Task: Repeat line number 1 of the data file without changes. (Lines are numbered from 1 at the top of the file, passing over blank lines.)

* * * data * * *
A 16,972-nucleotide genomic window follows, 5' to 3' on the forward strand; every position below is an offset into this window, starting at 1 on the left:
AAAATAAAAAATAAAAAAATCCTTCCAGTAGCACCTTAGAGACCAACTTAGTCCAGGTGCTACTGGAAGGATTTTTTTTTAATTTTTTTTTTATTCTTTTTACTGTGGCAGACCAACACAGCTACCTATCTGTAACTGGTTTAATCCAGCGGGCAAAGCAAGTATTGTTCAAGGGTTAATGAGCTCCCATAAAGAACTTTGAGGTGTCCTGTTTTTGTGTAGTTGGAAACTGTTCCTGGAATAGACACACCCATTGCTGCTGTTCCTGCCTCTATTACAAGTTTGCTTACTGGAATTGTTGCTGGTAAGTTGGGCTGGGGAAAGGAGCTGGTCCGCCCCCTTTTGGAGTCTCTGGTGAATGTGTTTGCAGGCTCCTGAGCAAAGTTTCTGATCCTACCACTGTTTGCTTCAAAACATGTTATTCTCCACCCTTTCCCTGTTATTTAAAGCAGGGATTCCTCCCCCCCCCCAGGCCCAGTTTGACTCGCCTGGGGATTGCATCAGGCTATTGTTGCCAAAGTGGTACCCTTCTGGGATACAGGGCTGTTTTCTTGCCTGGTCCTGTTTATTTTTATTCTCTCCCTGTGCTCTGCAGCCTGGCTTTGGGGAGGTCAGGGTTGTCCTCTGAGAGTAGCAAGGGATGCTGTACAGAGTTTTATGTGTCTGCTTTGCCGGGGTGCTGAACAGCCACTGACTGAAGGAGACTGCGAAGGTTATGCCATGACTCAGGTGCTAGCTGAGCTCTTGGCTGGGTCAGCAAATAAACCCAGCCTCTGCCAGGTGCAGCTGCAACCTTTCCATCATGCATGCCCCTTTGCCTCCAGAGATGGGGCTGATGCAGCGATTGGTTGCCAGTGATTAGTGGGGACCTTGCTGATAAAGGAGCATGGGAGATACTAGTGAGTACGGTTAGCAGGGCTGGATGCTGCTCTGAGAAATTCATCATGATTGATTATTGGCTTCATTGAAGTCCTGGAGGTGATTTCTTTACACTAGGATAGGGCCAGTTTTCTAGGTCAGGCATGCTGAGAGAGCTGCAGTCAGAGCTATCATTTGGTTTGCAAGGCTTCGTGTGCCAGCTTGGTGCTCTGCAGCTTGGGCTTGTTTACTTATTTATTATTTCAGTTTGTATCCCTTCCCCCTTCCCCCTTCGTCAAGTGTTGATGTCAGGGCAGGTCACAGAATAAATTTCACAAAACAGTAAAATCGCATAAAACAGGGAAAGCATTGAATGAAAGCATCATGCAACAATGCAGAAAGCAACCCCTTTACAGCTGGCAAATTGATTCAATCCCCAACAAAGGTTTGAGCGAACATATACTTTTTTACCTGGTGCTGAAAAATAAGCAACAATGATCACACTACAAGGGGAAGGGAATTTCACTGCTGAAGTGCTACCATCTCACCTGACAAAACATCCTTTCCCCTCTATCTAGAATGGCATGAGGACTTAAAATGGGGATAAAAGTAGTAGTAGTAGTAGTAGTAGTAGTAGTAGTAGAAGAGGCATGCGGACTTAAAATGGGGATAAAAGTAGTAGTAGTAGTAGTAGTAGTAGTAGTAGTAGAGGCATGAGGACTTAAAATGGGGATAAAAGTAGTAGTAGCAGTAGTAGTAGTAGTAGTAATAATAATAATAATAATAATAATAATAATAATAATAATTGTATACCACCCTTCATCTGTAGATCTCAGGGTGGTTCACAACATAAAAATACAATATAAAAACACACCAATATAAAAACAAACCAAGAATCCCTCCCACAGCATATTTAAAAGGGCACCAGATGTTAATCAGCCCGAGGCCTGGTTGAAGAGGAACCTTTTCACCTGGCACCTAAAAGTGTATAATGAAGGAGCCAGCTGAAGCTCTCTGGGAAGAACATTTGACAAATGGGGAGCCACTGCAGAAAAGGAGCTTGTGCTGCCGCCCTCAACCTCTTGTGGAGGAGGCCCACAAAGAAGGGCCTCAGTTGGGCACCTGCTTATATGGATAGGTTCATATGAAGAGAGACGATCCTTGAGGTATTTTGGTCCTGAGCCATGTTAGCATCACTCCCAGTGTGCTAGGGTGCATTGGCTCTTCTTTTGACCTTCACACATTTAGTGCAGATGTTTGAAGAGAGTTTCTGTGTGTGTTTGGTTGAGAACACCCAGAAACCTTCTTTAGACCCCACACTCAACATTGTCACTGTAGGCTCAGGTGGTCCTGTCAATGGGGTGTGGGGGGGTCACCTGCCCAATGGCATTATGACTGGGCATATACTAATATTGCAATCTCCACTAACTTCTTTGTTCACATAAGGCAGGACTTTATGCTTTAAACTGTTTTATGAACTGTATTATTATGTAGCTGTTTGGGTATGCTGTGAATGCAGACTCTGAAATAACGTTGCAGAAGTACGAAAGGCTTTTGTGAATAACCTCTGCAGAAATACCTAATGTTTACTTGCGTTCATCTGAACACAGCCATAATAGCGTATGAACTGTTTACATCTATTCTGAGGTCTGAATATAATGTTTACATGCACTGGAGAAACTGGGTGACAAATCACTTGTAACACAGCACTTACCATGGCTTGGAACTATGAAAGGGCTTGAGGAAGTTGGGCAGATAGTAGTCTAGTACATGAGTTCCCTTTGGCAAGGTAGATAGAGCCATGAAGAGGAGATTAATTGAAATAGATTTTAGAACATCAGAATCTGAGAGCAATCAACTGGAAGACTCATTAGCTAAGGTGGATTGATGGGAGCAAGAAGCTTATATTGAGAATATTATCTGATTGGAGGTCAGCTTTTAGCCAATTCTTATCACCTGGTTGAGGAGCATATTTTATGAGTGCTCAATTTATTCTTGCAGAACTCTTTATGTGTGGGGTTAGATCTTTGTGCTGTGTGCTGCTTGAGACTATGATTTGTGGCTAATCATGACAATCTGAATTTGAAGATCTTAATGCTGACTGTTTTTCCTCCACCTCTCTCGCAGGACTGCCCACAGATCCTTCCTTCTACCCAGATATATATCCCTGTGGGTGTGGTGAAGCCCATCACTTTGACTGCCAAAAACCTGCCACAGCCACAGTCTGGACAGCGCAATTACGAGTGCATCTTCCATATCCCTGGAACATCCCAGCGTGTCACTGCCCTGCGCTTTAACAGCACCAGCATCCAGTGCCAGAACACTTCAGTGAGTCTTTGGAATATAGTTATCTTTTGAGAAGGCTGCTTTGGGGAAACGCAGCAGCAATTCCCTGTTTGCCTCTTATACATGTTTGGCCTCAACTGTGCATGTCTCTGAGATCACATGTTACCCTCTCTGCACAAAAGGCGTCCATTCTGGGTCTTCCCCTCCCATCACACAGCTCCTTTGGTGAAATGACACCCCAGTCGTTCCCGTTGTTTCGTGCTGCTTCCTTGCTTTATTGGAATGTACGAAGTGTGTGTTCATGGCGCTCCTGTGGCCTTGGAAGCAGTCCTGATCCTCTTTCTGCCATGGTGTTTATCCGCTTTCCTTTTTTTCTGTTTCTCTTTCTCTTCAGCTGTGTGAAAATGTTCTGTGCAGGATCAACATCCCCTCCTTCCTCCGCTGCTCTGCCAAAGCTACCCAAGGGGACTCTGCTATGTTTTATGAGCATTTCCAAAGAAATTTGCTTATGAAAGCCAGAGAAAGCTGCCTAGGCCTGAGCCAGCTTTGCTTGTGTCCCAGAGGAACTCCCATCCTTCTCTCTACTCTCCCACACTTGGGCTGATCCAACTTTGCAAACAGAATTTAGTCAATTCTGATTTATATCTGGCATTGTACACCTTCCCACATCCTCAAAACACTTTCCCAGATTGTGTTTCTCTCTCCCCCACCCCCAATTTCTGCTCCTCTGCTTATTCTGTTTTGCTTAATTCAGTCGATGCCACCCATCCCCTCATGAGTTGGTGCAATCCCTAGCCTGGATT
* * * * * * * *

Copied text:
A 16,972-nucleotide genomic window follows, 5' to 3' on the forward strand; every position below is an offset into this window, starting at 1 on the left: